“In the early days I was not exactly sure how I could best help. My Thai was even worse than it is now”, she laughed. “One day, as I was walking back through the narrow sois (alleys), I met a young lady with a baby girl. She had no milk and no money to buy it.” Mums who are carriers of Hepatitis or HIV, cannot breastfeed. Many suffer from hidden malnourishment. Their milk doesn’t come in because they are full with rice. So not hungry as such but lacking in the nourishment necessary for human development and growth. Vegetables and meat are expensive. Even when the husband is still around, the wages are miniscule and they can barely afford to feed themselves. So, I began carrying a few packets of milk with me wherever I was going.” That habit eventually became, the Milk Run. It was a huge need – and it still is a huge need.

If you are underfed and undernourished your brain cannot function. It handicaps people for life. I believe that every person has a right to a fair go- a fair deal.” 

Pulling out a large pile of immaculately kept books, Sister flicked through the pages telling me: “Every small amount is recorded – 20 baht, 80 baht 50 baht. “Most of my funds come from Australia. Mainly the families at the school I used to work for.

There are farmers who have suffered six-eight years of drought and are still putting something in. It makes me want to cry. Generally it is people that work very hard… as hard as the people in the slums have to. Normal people who are trying to bring up and educate families – just like here. It is valiant, so it is very important that the money I receive goes where it is needed. The children are given money for breakfast and lunch. I continue this right up to university. It’s a large number. Last year I think it was 79 families and 132 children,” she told me.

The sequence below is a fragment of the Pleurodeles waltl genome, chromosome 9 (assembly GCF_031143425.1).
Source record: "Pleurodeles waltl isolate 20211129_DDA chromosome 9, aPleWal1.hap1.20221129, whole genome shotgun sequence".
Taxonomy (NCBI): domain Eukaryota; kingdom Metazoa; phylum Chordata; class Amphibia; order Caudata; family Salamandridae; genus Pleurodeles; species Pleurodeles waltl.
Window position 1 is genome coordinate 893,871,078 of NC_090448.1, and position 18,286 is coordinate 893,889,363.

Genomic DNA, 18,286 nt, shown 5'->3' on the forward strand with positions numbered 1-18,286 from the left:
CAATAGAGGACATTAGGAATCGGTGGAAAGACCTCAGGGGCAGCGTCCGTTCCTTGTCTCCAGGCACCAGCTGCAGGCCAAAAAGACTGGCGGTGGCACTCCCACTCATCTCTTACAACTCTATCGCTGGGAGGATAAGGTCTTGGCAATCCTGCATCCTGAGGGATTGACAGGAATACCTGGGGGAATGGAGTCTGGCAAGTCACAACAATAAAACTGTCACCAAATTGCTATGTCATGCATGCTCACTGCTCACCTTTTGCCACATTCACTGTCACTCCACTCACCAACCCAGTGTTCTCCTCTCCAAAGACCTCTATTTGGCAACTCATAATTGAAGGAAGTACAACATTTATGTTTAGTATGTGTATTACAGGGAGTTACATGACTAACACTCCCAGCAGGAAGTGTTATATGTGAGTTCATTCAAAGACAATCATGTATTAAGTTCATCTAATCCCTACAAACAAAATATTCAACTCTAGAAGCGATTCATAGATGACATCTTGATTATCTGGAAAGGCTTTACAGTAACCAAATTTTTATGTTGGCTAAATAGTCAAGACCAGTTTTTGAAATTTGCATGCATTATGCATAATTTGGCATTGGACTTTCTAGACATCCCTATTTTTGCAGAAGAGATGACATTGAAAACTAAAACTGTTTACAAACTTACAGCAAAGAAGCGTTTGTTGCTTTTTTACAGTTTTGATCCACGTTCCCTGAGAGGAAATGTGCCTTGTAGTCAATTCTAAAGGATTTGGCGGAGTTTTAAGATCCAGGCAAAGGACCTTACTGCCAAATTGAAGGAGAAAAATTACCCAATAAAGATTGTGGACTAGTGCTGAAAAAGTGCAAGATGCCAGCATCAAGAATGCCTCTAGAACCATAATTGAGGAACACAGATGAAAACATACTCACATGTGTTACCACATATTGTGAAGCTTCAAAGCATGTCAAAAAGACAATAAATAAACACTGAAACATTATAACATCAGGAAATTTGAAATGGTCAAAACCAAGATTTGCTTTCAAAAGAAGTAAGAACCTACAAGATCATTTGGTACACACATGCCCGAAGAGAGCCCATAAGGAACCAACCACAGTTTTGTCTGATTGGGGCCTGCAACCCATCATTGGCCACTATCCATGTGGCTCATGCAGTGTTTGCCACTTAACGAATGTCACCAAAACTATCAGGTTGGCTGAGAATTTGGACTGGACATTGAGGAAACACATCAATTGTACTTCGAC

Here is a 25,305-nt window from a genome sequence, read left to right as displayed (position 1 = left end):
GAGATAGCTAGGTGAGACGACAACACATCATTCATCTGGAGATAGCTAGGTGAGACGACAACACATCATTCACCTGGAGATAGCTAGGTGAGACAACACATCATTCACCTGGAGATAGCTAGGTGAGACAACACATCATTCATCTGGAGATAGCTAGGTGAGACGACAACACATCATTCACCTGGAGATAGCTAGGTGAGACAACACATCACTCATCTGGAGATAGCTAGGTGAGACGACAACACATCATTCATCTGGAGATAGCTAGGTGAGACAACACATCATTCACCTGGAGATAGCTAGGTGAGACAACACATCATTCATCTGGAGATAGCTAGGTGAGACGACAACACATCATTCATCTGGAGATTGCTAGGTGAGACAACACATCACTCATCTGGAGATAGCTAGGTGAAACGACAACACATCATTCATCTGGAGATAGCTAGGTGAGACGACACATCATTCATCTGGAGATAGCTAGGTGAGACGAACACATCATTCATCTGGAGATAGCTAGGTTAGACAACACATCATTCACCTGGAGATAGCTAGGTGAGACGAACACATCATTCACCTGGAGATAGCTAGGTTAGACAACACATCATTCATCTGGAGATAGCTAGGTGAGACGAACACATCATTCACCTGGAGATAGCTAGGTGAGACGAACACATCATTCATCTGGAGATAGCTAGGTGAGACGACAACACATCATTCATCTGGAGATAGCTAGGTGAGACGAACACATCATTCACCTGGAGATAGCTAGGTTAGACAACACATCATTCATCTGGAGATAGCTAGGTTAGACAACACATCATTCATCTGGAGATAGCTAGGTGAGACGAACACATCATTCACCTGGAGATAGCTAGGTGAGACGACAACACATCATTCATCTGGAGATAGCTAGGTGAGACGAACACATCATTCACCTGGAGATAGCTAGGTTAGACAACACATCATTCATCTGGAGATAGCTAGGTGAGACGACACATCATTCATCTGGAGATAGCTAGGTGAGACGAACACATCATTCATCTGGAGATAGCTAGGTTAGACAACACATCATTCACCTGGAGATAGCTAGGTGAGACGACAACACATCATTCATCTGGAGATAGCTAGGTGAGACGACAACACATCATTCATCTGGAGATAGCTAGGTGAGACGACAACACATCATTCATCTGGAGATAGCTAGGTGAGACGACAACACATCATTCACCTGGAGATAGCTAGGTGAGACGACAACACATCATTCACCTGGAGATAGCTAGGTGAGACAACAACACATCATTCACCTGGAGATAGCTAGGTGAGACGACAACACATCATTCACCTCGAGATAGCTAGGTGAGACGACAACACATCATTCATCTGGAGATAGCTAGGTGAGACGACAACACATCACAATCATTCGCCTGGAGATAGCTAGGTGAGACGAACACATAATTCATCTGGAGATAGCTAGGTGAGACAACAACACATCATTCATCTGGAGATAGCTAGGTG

Sister Joan and Debbie Oakes

Change Is Possible 
Before I left I asked – if there was just one thing that could change – what would it be? “That every Thai should be treated equally to every other Thai. I maintain that these people are not made poor, but are kept poor… they also keep themselves poor. But malnutrition affects all aspects of life. I hope, in time, there is equality.” 

“Take care of yourself Dear!” She called out with a cheery wave that reaches through the years. In our new normal, wherever we are, it is time to care about equality. To believe we can make a difference and to know that we are all connected. It is time for, as Sister would say, a fair deal.

 • Bangkok slums developed without planning, adequate drainage, rubbish collection or clean running water. A maze of pathways linked houses with no play areas for the children, and few schools. Many non-profit, and Christian organisations are still working with the communities to improve nutrition, education and quality of life from within. The Thai Government recently announced plans to gentrify the whole area by razing it and replacing it with condominiums raising more questions than answers


2 thoughts on “The Milk Maid’s Tale

  1. A really beautiful tale and heartwarming, Debbie. I’m grateful to Yvonne for sharing it with me.